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List of federal judges appointed by James Monroe

From Wikipedia, the free encyclopedia

President James Monroe.
President James Monroe.

Following is a list of all Article III United States federal judges appointed by President James Monroe during his presidency.[1] In total Monroe appointed 22 Article III federal judges, including 1 Justice to the Supreme Court of the United States and 21 judges to the United States district courts.

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Transcription

Contents

United States Supreme Court Justices

# Justice Seat State Former Justice Nomination
date
Confirmation
date
Began
active service
Ended
active service
1 Smith Thompson 1 New York Henry Brockholst Livingston December 5, 1823 December 9, 1823 September 1, 1823[2] December 18, 1843

District Courts

# Judge Court
[Note 1]
Nomination
date
Confirmation
date
Began active
service
Ended active
service
1 Benjamin Parke D. Ind. March 5, 1817 March 5, 1817 March 6, 1817 July 12, 1835
2 Albion Parris D. Md. January 27, 1818 January 28, 1818 January 28, 1818 January 1, 1822
3 William Bayard Shields D. Miss. April 20, 1818 April 20, 1818 April 20, 1818 April 18, 1823
4 Jonathan Hoge Walker W.D. Pa. April 20, 1818 April 20, 1818 April 20, 1818 March 23, 1824
5 William Davies D. Ga. January 11, 1819 January 11, 1819 January 14, 1819 March 9, 1821
6 John G. Jackson W.D. Va. February 20, 1819 February 24, 1819 February 24, 1819 March 28, 1825
7 Nathaniel Pope D. Ill. March 3, 1819 March 3, 1819 March 3, 1819 January 23, 1850
8 Theodorick Bland D. Md. January 3, 1820 January 5, 1820 November 23, 1819[3] August 16, 1824
9 Roger Skinner N.D.N.Y. January 3, 1820 January 5, 1820 November 24, 1819[3] August 19, 1825
10 Charles Tait D. Ala. May 10, 1820 May 13, 1820 May 13, 1820 March 10, 1824[4]
11 John Dick D. La. March 1, 1821 March 2, 1821 March 2, 1821 March 3, 1823[5]
12 Jeremiah La Touche Cuyler D. Ga. December 19, 1821 January 10, 1822 June 12, 1821[6] May 7, 1839
13 Ashur Ware D. Me. February 15, 1822 February 15, 1822 February 15, 1822 May 31, 1866
14 James H. Peck D. Mo. March 26, 1822 April 5, 1822 April 5, 1822 April 29, 1836
15 Thomas Lee D.S.C. February 7, 1823 February 17, 1823 February 17, 1823 October 24, 1839
16 Willard Hall D. Del. December 5, 1823 December 9, 1823 May 6, 1823[7] December 6, 1871
17 Peter Randolph D. Miss. December 5, 1823 December 9, 1823 June 25, 1823[7] January 30, 1832
18 William Wilkins W.D. Pa. May 10, 1824 May 12, 1824 May 12, 1824 April 14, 1831
19 Thomas B. Robertson E.D. La.
W.D. La.
May 24, 1824 May 26, 1824 May 26, 1824 October 5, 1828
20 John Pitman D.R.I. December 16, 1824 January 3, 1825 August 4, 1824[8] November 17, 1864
21 Elias Glenn D. Md. December 16, 1824 January 3, 1825 August 31, 1824[8] April 1, 1836

Notes

References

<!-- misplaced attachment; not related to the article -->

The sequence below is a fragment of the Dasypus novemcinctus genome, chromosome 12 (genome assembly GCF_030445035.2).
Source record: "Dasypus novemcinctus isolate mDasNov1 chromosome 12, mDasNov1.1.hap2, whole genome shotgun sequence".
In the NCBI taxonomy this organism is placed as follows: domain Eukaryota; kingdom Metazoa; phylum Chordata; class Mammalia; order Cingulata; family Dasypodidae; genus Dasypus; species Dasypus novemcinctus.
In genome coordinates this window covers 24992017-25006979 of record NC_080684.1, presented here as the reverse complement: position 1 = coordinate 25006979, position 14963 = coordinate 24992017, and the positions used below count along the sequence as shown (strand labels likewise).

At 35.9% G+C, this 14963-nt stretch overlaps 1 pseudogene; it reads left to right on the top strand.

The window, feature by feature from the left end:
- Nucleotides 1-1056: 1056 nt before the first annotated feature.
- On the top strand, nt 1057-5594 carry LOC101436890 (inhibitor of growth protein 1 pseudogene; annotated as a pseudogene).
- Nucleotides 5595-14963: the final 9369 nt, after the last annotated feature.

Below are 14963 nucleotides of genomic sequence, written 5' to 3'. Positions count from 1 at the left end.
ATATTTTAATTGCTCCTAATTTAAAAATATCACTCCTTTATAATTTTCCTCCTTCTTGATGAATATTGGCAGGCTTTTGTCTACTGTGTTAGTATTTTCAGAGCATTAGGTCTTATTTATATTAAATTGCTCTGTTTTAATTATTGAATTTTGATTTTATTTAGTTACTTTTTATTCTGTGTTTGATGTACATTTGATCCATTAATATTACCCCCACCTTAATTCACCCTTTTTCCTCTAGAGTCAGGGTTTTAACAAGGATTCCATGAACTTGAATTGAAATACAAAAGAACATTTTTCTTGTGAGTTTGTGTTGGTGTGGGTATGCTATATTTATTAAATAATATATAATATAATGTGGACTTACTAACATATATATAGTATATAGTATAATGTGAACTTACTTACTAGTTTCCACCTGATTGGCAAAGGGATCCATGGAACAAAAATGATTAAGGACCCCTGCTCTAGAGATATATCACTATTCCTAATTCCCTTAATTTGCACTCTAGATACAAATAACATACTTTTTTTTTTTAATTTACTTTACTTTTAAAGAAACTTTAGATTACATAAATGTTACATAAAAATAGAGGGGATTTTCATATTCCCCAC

General
  • "Judges of the United States Courts". Biographical Directory of Federal Judges. Federal Judicial Center. Archived from the original on 2016-07-30. Retrieved 2009-04-03.
Specific
  1. ^ All information on the names, terms of service, and details of appointment of federal judges is derived from the Biographical Directory of Federal Judges, a public-domain publication of the Federal Judicial Center.
  2. ^ Recess appointment; formally nominated on December 5, 1823, confirmed by the United States Senate on December 9, 1823, and received commission on December 9, 1823.
  3. ^ a b Recess appointment; formally nominated on January 3, 1820, confirmed by the United States Senate on January 5, 1820, and received commission on January 5, 1820.
  4. ^ On March 10, 1824, the District of Alabama was subdivided into the United States District Court for the Northern District of Alabama and the United States District Court for the Southern District of Alabama. Tait was reassigned to both courts by operation of law, and continued serving as the sole federal judge for the state of Alabama until his resignation.
  5. ^ On March 3, 1821, the District of Louisiana was subdivided into the United States District Court for the Western District of Louisiana and the United States District Court for the Eastern District of Louisiana. Dick was reassigned to both courts by operation of law, and continued serving as the sole federal judge for the state of Louisiana until his death.
  6. ^ Recess appointment; formally nominated on December 19, 1821, confirmed by the United States Senate on January 10, 1822, and received commission on January 10, 1822.
  7. ^ a b Recess appointment; formally nominated on December 5, 1823, confirmed by the United States Senate on December 9, 1823, and received commission on December 9, 1823.
  8. ^ a b Recess appointment; formally nominated on December 16, 1824, confirmed by the United States Senate on January 3, 1825, and received commission on January 3, 1825.

Sources

This page was last edited on 5 May 2018, at 00:34
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